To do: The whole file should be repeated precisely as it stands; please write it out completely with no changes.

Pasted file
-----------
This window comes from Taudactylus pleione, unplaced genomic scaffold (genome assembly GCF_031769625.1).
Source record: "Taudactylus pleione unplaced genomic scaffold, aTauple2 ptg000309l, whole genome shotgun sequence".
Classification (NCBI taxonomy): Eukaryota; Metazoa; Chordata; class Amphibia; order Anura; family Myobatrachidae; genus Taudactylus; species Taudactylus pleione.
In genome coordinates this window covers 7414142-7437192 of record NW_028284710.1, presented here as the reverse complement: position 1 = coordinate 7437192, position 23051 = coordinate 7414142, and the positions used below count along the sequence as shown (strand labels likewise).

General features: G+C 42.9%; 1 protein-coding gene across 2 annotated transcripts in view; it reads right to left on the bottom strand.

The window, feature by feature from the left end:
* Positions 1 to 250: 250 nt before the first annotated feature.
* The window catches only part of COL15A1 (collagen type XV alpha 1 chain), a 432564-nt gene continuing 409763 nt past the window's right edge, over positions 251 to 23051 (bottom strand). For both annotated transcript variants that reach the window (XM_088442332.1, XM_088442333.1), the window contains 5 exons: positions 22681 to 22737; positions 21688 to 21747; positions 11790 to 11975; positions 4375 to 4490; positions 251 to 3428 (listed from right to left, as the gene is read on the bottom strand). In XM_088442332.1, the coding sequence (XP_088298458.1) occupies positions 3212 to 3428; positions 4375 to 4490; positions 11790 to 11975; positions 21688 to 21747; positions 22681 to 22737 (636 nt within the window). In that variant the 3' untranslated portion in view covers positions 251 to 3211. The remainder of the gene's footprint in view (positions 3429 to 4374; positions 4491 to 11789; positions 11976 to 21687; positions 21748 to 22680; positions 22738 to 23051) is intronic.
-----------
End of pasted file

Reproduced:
This window comes from Taudactylus pleione, unplaced genomic scaffold (genome assembly GCF_031769625.1).
Source record: "Taudactylus pleione unplaced genomic scaffold, aTauple2 ptg000309l, whole genome shotgun sequence".
Classification (NCBI taxonomy): Eukaryota; Metazoa; Chordata; class Amphibia; order Anura; family Myobatrachidae; genus Taudactylus; species Taudactylus pleione.
In genome coordinates this window covers 7414142-7437192 of record NW_028284710.1, presented here as the reverse complement: position 1 = coordinate 7437192, position 23051 = coordinate 7414142, and the positions used below count along the sequence as shown (strand labels likewise).

General features: G+C 42.9%; 1 protein-coding gene across 2 annotated transcripts in view; it reads right to left on the bottom strand.

The window, feature by feature from the left end:
* Positions 1 to 250: 250 nt before the first annotated feature.
* The window catches only part of COL15A1 (collagen type XV alpha 1 chain), a 432564-nt gene continuing 409763 nt past the window's right edge, over positions 251 to 23051 (bottom strand). For both annotated transcript variants that reach the window (XM_088442332.1, XM_088442333.1), the window contains 5 exons: positions 22681 to 22737; positions 21688 to 21747; positions 11790 to 11975; positions 4375 to 4490; positions 251 to 3428 (listed from right to left, as the gene is read on the bottom strand). In XM_088442332.1, the coding sequence (XP_088298458.1) occupies positions 3212 to 3428; positions 4375 to 4490; positions 11790 to 11975; positions 21688 to 21747; positions 22681 to 22737 (636 nt within the window). In that variant the 3' untranslated portion in view covers positions 251 to 3211. The remainder of the gene's footprint in view (positions 3429 to 4374; positions 4491 to 11789; positions 11976 to 21687; positions 21748 to 22680; positions 22738 to 23051) is intronic.